Standout athletes shine on the court and in the classroom
Being future-focused is what brought both Nicolas Szerszen and Luisa Schirmer to The Ohio State University. These fourth-year standout varsity volleyball players with aspirations of playing professionally each knew that they also wanted to be mechanical engineers.
“The combination of athletics and academics were both highly competitive here at Ohio State,” says Schirmer. “With that I knew that I would be pushed but also have a wealth of resources to help me succeed.”
Szerszen agrees. “I got a scholarship for volleyball and knew Ohio State had a good engineering department and volleyball program.” Choosing to attend Ohio State “was obvious to me.”
Both Szerszen and Schirmer not only balance the demanding workload facing many students approaching graduation, but they also juggle rigorous athletic schedules.
“It is really about knowing what you need to learn and focus on and how effective you can be with your schedule,” says Szerszen. “Most of the time I start assignments due around a week earlier in order to have time to go over it before I submit it, correct an error or even go to office hours to ask questions about the part I don’t understand.”
“The biggest key I learned in the four years of being a student athlete is time management,” says Schirmer. “Being a part of two very demanding groups requires you to prioritize and focus more than you have ever had to before, a very valuable life lesson.”
With the support of professors and coaches, these two have proven their success on the court and in the classroom.
“Our philosophy is always that academics come first for Ohio State Men’s Volleyball players,” says Head Coach Pete Hanson. Echoing these sentiments is Geoff Carlston, head coach of Ohio State Women’s Volleyball. “We have a team GPA over a 3.5 [average] and many of our players are in very challenging majors. Strong academics are very much a part of who we are.”
Blaine Lilly, associate chair for undergraduate programs in the Department of Mechanical and Aerospace Engineering describes the complementary match between engineering and athletics. “People are sometimes surprised that we have varsity athletes in our engineering programs, given how much time and effort it takes to play sports at such an elite level,” he says. “The truth is, our student athletes tend to be among our best students because they are already highly disciplined when they arrive on campus. Luisa and Nic are both quite outstanding athletes and students, and it’s not unusual to have athletes in class,” he notes. “They’re both a credit to our program and to the university.”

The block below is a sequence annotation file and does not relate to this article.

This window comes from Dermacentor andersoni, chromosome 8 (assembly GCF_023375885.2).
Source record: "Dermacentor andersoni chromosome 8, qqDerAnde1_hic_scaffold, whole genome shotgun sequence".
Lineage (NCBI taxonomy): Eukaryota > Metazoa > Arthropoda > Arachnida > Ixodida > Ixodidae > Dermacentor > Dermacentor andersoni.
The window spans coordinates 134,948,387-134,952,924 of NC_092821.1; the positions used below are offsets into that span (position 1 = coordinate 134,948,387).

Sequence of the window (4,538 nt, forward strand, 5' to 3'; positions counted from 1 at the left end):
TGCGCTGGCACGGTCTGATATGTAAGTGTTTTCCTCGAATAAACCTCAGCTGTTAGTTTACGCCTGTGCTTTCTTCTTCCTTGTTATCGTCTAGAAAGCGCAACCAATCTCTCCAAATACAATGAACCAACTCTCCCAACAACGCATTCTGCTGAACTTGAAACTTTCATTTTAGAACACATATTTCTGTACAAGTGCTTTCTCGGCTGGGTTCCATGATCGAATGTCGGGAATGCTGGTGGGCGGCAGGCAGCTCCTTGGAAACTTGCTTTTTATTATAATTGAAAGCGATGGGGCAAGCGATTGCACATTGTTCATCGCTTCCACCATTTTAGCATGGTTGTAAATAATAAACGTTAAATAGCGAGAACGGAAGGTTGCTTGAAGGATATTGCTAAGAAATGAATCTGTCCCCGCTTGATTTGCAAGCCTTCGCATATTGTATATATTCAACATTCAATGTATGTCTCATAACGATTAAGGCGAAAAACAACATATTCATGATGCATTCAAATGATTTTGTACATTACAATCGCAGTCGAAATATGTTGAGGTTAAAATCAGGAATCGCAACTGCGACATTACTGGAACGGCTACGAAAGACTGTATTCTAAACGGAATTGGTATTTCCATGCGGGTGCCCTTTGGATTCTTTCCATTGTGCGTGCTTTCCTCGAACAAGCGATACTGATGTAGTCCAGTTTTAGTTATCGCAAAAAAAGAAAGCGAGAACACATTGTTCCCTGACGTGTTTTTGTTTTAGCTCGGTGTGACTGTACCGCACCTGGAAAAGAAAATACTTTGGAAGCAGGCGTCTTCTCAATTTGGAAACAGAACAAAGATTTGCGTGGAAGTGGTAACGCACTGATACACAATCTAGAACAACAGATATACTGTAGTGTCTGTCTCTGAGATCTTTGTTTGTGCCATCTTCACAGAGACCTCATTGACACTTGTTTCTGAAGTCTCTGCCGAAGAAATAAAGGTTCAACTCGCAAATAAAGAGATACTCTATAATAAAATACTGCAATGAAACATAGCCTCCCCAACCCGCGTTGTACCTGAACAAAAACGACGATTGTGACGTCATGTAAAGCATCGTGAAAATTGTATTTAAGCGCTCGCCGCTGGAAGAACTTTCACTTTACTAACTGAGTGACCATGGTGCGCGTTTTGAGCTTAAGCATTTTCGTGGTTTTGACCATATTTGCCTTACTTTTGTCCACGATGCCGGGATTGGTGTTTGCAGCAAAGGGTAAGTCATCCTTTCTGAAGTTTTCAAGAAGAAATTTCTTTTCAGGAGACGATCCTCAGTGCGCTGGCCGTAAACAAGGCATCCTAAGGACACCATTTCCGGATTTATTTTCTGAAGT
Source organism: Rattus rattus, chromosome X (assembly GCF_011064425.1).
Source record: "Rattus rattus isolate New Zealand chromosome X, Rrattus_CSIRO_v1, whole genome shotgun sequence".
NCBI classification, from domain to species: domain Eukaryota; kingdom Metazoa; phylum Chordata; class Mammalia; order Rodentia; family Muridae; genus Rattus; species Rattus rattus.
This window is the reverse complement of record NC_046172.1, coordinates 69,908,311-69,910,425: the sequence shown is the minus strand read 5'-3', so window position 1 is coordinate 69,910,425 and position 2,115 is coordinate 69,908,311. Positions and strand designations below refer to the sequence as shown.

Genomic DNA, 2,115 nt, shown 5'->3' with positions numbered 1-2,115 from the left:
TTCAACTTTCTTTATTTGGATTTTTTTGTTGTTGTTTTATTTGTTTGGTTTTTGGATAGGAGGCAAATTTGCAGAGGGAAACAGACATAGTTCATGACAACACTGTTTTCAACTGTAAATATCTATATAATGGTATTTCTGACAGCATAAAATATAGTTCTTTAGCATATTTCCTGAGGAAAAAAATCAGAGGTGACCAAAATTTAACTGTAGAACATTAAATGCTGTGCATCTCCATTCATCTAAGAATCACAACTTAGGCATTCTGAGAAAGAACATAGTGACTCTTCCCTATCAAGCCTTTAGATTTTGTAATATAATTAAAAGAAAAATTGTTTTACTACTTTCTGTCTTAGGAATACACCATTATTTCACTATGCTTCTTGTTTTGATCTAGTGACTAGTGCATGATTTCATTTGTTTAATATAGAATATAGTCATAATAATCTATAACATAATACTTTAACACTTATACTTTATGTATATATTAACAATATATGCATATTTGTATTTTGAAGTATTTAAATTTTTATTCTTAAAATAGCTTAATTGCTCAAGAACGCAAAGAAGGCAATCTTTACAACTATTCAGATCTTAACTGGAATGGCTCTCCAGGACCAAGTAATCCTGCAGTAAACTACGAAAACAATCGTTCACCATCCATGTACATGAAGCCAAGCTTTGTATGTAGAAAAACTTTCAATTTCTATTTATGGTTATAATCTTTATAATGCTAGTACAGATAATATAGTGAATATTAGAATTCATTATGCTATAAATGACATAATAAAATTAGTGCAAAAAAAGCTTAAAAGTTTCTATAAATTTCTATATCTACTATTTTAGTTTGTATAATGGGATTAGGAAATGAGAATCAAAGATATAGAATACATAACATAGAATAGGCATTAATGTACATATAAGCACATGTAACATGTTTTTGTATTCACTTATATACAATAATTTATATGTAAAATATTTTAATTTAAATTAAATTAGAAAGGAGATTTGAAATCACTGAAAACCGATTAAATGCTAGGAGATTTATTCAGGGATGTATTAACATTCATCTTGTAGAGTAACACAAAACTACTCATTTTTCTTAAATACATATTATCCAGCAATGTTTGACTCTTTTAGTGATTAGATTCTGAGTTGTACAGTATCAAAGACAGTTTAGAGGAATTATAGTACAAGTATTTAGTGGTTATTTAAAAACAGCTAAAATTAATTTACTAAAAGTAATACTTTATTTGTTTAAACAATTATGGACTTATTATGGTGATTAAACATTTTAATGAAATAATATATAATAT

That engineering and athletics go hand-in-hand is no secret to these two athletes. The finesse and articulation used in engineering are also essential on the volleyball court. “Because of engineering, I am able to analyze my play and have an analytical mindset to becoming a better athlete,” says Schirmer.
Even group work takes on a whole new meaning when Szerszen looks at it through the athletic lens. “In engineering you do a lot of group work where you can be the leader of your group, or be the follower and listen to the one that has a better knowledge than you,” he says. “I think the team spirit is pretty similar in both sports and engineering.”
The determination and consistency often attributable to successful engineering also seems to keep Schirmer and Szerszen ahead of the game.
“Luisa is a fierce competitor and one of the most driven individuals I have ever coached,” says Carlston. Hanson similarly describes Szerszen. “Nic is the catalyst of our team,” he says. “He is our best attacker, best server, best passer and one of the most consistent and competitive guys on our team.”
But for all their recognition, both Buckeyes remain modest and look to the future. Volleyball is currently a very large part of each of their lives, and at the same time Szerszen and Schirmer realize the significance of being equipped with a mechanical engineering degree from Ohio State.
“My time at Ohio State has been extremely rewarding and I hope to continue to take advantage of it. Even though it has been a huge time commitment, it has been 100% worth it being a student athlete as well as a student in the engineering community,” says Schirmer, who has taken the semester off to play professionally. “Once I am satisfied with all the volleyball I've played, I hope to return to engineering and one day get my MBA to supplement my mechanical engineering degree.”
Szerszen says he’s still undecided about the route his future will take. The France native aims to return to Europe after graduation, where he too plans to continue to play volleyball, then possibly be able to dedicate time to developing his engineering career in the future. His final advice? “For engineers: use units if you’re lost!”
Additional honors for Szerszen include being a two time First Team All-American (2016, 2017) and the NCAA Player of the Year (2016). In 2017 Luisa was named as an AVCA All-Northeast Region honorable mention. She is currently playing professionally for the Belgium Asterix Avo Volley.
by Holly Henley, Department of Mechanical and Aerospace Engineering Communications, email@example.com